“In terms of the talents, China needs its own intellectual team who can explore the whole lunar and solar system – that is also our main purpose,” adds Ziyuan. “After all of this work, which is that China can make the achievement of arriving at the Moon and safely landing and that we can bring samples back; and once we finish all these unmanned projects, we will send man there.  The Moon is full of resources, and these resources can be used without limitation.  We hope we can fully utilize the Moon to support sustainable development for humans and society.”

China intends on launching another unmanned rover to carry out a similar mission in 2015 before launching a lunar sample-return mission in 2017. Should both of those missions (Chang’e 4 and Chang’e 5) be successful, then China will be ready to send humans back to the Moon in the mid- to late-2020s.

“Lunar exploration is a reflection of a country’s comprehensive national power,” said Ziyuan in a statement to China’s official newspaper People’s Daily. “It is significant for raising our international prestige and increasing our people’s cohesion.”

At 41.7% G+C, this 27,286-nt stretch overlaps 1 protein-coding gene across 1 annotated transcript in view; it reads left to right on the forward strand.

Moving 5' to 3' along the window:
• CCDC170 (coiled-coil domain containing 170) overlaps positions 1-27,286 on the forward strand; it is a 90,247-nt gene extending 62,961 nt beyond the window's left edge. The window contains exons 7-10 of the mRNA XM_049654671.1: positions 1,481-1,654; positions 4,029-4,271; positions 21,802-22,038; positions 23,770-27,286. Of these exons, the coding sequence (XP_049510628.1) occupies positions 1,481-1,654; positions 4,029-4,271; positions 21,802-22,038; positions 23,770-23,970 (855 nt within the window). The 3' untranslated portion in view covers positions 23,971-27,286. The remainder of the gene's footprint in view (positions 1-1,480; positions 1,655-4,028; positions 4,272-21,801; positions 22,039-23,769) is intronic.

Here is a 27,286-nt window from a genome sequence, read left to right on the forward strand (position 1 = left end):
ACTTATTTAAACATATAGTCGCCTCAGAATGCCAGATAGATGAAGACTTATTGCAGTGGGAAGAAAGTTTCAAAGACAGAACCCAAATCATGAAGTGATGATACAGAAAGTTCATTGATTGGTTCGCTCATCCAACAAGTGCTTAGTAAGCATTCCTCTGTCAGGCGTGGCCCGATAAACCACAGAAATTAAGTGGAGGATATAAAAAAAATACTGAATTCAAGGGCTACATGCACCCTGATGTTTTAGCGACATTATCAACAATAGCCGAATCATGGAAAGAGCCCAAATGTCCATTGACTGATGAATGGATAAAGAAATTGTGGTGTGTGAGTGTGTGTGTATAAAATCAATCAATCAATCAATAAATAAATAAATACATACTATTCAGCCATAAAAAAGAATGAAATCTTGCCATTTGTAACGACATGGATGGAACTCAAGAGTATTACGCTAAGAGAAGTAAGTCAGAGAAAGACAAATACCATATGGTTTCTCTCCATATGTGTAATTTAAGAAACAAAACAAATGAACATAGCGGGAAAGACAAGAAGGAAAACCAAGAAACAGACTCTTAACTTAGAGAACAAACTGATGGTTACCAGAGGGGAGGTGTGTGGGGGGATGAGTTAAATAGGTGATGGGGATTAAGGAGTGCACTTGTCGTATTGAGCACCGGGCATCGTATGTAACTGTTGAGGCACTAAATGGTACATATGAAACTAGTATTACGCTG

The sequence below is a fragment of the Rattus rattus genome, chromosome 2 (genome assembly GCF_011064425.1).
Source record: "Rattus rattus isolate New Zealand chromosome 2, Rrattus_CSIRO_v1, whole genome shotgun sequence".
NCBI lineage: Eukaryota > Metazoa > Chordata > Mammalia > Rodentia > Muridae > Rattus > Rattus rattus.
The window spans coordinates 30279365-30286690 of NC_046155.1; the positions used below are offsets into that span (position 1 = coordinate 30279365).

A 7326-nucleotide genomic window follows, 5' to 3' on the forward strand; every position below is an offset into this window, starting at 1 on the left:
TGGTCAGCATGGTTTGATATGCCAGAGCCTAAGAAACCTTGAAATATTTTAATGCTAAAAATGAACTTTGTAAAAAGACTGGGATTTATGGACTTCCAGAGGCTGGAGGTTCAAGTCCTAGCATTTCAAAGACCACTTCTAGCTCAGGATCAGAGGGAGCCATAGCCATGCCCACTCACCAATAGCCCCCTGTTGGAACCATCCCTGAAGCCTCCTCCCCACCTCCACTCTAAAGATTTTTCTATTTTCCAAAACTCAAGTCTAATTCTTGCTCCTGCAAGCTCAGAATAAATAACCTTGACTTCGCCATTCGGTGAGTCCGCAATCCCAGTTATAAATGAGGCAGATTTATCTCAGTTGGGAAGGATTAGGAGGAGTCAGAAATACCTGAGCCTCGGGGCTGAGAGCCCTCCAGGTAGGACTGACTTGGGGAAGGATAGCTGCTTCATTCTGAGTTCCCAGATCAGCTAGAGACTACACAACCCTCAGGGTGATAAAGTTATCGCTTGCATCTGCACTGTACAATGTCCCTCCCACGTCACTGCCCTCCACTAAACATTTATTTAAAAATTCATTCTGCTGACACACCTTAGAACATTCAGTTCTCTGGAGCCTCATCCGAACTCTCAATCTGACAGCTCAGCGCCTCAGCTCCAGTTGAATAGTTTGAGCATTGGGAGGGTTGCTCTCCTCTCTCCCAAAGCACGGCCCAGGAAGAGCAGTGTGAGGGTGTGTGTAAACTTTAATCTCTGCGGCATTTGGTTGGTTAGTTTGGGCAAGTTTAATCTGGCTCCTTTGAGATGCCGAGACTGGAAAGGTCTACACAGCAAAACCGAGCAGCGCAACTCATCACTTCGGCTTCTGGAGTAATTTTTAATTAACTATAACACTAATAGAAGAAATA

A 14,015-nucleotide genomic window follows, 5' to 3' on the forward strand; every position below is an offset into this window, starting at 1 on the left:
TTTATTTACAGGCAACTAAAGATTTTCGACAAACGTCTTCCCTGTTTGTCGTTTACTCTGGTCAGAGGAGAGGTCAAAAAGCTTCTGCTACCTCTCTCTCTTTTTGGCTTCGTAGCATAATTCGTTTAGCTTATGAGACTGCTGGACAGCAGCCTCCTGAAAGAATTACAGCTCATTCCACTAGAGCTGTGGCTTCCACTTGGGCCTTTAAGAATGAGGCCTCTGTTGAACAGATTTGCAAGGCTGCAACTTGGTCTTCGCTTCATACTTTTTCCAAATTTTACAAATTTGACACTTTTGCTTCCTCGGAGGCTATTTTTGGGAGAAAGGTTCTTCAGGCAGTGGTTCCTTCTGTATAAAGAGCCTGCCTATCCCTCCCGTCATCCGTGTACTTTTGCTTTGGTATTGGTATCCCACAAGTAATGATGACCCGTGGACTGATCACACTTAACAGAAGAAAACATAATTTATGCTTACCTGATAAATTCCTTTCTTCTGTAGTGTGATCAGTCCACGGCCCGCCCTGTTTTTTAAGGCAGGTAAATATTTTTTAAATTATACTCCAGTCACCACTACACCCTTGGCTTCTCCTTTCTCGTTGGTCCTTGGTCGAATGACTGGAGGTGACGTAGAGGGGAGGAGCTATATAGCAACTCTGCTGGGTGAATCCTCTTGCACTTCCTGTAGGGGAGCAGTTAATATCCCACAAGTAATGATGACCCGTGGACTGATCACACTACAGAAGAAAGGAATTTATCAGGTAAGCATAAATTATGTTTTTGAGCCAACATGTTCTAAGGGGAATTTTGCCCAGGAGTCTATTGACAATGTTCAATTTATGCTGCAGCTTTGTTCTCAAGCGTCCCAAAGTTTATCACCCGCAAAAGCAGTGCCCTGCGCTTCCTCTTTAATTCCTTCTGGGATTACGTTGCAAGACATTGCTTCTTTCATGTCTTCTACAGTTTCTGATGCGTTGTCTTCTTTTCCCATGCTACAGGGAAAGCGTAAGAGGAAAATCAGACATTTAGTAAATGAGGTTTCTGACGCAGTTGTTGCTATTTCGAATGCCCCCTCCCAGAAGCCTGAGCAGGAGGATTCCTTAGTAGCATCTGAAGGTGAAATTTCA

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    • I wish more people like you Tom, were in a position of power. The whole situation kinda reminds me the tale of the tortoise and the hare. The Chinese have gone within a decade from launching humans into space, to attempting to soft land on the Moon. I’m willing to bet that by the end of the decade, they will try an Apollo 8-style mission.

      The Universe is out there for everyone. First come, first served.

      • It seems to me that the American public has forgotten, or just doesn’t care, that NASA has been to the moon MANY times, not even counting the Apollo missions. LADEE is carrying out its mission right now as we speak, not to mention we are on Mars and have spacecraft at Mercury & Saturn, a well as spacecraft currently en route to Jupiter & Pluto. China has a lot of catching up to do, we may not be launching astronauts right now but NASA is not out of business, not by a long shot..